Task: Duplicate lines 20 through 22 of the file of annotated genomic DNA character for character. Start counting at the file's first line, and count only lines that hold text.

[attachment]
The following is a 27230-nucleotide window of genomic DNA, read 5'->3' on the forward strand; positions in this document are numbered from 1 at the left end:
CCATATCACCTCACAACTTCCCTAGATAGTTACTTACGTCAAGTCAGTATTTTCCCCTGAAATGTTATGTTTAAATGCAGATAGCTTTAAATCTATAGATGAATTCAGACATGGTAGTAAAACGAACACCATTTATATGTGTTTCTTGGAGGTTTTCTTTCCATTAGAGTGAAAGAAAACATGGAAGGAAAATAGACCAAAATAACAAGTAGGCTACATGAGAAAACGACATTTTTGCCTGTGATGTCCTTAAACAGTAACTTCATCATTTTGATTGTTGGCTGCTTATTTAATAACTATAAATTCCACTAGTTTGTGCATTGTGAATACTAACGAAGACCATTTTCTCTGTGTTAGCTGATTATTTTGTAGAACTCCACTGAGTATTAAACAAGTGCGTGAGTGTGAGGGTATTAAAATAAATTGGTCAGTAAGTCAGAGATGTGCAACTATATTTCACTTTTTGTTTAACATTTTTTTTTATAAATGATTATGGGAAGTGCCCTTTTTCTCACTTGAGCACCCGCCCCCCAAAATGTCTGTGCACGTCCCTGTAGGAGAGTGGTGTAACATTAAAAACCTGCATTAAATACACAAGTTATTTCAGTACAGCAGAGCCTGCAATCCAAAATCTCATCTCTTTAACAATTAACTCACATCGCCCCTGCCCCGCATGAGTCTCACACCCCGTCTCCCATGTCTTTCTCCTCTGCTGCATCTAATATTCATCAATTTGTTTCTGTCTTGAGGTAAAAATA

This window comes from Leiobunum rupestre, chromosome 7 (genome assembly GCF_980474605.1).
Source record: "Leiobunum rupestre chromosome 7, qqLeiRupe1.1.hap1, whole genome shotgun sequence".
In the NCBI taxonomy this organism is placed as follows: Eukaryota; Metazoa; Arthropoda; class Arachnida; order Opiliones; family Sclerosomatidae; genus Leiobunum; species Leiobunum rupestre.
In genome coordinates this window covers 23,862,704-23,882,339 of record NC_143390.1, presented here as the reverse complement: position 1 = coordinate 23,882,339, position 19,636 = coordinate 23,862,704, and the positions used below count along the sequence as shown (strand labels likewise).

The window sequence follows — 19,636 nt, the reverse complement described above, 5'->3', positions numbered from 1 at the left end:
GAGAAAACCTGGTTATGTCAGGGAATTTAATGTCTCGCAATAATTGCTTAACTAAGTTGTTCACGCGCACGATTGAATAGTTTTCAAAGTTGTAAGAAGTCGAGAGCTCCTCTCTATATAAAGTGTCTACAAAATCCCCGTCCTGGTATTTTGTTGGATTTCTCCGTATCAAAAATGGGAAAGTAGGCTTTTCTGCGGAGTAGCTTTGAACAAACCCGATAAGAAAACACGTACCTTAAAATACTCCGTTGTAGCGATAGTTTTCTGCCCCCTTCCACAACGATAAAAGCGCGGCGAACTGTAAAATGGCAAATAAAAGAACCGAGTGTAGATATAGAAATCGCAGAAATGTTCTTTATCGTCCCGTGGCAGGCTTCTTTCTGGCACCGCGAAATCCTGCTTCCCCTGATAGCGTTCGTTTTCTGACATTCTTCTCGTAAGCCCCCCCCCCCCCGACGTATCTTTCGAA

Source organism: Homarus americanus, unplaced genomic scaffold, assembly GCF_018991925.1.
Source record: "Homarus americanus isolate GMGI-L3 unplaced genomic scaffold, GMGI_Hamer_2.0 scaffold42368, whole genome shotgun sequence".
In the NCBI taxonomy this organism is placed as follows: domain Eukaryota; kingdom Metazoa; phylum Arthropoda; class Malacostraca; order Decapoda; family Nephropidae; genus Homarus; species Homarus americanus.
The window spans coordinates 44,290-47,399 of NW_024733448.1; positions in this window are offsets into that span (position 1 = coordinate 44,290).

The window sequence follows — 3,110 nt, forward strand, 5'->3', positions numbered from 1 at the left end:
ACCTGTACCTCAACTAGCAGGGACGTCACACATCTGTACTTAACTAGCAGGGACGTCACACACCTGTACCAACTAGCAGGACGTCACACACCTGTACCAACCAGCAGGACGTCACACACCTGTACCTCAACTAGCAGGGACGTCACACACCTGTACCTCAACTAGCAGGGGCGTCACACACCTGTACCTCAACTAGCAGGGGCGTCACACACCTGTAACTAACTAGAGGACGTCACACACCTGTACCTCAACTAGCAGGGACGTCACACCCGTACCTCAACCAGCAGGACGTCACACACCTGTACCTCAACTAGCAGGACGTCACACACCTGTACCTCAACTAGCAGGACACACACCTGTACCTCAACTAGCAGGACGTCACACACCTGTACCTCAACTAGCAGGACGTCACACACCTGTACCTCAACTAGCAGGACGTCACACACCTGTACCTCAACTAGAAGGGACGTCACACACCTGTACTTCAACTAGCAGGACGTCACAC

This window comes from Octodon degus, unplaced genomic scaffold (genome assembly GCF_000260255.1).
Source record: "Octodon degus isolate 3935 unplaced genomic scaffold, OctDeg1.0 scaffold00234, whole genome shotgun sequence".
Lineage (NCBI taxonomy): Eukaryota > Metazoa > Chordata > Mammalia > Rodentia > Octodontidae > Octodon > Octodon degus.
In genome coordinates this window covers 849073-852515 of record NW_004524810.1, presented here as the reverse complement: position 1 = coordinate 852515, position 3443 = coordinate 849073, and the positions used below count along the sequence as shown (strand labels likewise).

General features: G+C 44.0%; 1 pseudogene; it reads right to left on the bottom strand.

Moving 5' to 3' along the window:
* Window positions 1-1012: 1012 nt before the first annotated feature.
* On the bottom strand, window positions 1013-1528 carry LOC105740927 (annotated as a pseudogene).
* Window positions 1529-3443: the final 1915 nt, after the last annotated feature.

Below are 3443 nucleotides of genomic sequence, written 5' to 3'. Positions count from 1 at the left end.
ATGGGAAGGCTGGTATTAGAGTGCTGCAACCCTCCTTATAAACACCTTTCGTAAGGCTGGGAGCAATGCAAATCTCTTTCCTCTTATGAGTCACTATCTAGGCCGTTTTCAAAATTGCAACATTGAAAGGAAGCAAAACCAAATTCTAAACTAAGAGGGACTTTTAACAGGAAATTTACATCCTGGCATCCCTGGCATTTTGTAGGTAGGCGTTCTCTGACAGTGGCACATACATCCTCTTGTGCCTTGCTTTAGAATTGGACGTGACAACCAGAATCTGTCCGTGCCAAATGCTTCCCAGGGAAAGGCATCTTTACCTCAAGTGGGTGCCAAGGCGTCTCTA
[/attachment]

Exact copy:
Moving 5' to 3' along the window:
* Window positions 1-1012: 1012 nt before the first annotated feature.
* On the bottom strand, window positions 1013-1528 carry LOC105740927 (annotated as a pseudogene).